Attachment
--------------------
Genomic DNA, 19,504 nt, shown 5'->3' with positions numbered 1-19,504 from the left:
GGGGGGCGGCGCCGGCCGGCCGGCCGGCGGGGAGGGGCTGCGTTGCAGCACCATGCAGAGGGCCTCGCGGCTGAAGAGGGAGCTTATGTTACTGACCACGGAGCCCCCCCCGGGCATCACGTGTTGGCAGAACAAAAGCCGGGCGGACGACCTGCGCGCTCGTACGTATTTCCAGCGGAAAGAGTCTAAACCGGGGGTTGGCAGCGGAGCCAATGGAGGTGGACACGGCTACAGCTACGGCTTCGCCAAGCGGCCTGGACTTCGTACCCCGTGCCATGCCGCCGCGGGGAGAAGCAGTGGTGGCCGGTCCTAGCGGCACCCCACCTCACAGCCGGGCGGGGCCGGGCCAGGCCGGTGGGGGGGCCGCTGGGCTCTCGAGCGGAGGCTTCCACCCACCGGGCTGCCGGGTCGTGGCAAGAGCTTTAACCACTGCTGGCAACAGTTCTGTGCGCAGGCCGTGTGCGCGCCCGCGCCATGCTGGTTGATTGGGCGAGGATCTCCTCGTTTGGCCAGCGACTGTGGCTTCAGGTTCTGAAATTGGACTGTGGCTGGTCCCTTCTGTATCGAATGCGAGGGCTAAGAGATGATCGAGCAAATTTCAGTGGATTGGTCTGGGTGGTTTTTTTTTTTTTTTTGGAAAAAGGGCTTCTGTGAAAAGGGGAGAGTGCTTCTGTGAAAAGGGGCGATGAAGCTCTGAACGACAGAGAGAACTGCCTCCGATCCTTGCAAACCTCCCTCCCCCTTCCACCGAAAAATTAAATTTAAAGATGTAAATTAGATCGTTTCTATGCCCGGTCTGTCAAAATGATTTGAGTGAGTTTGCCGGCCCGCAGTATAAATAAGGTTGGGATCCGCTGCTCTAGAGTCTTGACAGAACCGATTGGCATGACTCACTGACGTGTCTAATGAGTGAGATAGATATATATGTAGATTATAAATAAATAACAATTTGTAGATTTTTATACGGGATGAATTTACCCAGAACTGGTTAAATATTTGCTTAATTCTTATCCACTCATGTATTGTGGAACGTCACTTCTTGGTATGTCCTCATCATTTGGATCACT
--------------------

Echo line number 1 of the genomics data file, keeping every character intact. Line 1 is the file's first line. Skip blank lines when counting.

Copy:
Genomic DNA, 19,504 nt, shown 5'->3' with positions numbered 1-19,504 from the left: